Works by Percy Robertson
Click here to view a larger image. Frensham Great Pond

A mile or two south of Farnham lies the valley of the stripling Wey, green with the meadows and woods of Moor Park and Waverley - Moor Park, where Sir William Temple once lived, where Swift first made love to Stella ; and Waverley, whose Southron name was taken for the hero of his first novel by the "Wizard of the North" ; Waverley, the first Cistercian Abbey in England, and the walls of which were pulled down by former proprietors to supply material for the modern house - now in the possession of Mrs. Anderson.

But to cross this smiling valley and ascend the further slope is to enter instantly upon a wide track of desolate heath, sombre and forbidding under a sunless sky, but in summer glowing with crimson heather, in autumn, with the yet brilliant colour of the dead ling. Long ridges, like those of the Aldershot country, intersect this plateau, rising at their southern end into the abrupt bluffs of Kettlebury Hill and the Devil's Jumps, and then merging in the northern slopes of Hindhead. In the hollows between these ridges, the little streams are frequently caught and dammed up into ponds, of which the largest is Frensham Great Pond, a sheet of water some 90 acres in extent ; in shape an irregular square with a long western arm.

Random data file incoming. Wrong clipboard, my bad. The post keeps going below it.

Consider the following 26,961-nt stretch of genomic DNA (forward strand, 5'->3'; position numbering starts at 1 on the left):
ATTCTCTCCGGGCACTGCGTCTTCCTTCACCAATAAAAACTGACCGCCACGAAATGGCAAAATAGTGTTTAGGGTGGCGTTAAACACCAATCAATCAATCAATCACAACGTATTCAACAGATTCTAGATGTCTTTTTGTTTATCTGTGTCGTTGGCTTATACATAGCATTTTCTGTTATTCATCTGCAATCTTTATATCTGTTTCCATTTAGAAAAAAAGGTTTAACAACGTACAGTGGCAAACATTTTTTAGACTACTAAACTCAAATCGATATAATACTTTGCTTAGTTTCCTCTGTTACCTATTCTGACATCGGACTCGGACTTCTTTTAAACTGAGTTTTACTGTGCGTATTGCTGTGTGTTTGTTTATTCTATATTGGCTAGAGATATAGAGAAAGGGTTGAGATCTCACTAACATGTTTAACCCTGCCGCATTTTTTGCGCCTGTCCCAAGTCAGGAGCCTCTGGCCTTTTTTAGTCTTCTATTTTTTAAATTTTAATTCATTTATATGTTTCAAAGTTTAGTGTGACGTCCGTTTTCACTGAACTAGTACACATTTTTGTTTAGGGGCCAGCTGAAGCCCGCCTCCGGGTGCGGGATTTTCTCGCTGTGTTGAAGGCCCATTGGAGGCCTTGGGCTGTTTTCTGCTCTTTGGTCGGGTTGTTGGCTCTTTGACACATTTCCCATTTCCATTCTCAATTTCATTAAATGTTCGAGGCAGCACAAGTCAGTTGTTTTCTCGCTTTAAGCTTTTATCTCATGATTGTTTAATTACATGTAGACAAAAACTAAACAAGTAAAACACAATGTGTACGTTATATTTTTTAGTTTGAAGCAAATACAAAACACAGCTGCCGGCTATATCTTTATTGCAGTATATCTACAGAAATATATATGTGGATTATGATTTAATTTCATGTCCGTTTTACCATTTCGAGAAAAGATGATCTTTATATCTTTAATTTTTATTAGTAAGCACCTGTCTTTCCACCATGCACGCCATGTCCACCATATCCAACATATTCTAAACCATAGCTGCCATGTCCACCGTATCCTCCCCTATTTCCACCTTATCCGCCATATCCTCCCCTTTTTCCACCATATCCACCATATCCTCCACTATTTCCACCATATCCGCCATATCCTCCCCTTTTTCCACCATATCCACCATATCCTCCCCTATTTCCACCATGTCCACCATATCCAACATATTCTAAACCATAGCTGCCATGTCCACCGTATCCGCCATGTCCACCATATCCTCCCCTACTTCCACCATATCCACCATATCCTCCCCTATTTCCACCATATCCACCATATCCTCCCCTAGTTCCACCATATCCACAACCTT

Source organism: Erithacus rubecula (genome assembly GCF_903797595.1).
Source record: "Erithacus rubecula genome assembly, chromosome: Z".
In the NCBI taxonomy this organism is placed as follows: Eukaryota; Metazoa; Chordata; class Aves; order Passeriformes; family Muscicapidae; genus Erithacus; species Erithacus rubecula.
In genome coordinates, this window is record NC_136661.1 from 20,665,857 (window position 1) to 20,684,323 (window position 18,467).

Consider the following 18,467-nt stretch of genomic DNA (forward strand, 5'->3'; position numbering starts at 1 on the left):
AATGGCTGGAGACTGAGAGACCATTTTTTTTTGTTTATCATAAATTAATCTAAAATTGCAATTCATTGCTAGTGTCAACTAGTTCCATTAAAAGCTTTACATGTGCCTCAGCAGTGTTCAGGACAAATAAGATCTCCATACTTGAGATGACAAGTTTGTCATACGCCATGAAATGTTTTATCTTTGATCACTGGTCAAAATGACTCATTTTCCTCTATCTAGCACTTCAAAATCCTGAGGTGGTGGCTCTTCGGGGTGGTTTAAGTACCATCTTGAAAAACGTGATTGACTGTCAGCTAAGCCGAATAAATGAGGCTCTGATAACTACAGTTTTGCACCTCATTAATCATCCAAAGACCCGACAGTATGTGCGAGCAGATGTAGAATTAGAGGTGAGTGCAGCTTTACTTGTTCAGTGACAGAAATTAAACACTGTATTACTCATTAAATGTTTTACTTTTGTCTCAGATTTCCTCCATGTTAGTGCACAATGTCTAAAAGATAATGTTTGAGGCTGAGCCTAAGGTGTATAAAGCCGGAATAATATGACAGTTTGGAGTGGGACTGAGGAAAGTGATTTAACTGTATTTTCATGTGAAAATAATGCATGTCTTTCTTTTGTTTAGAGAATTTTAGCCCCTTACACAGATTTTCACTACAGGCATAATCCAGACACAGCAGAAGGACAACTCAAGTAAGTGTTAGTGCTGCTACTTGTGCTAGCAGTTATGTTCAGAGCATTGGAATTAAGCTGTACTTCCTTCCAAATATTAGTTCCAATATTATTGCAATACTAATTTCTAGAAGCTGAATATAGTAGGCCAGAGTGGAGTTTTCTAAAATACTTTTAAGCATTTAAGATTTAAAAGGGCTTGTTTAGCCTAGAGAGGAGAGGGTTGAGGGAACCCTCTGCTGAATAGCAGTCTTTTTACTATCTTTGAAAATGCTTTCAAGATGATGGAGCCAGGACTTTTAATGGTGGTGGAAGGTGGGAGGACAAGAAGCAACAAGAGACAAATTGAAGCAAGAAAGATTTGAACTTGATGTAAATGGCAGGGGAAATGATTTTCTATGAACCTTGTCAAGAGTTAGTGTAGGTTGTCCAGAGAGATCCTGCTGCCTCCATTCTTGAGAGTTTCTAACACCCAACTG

This is a strangely desolate place to come across within 40 miles of London. The low hills surrounding shut off all sight of human habitation, save the lonely cluster of buildings about the waterside inn. Beyond these ridges lie a few scattered homesteads, sheltered by firs and silver birches which grow in the less windswept hollows ; but the nearest village is a long mile away, and on these heaths one may go for miles without meeting a soul. There is little to disturb the wildfowl that come here in their season. Summer is the time for human visitors. The pond is a favourite spot for picnic parties, which drive over from a dozen miles away. Anglers come too, and the fishing punts are often to be seen working over the broad expanse of water, for there are abundant perch, and carp and pike and tench to be caught. Quite numerous, also, are the cyclists who have learnt the excellence of these heath roads, the smoothness and firmness of whose surface more than compensate for the unceasing ups and downs of their course.

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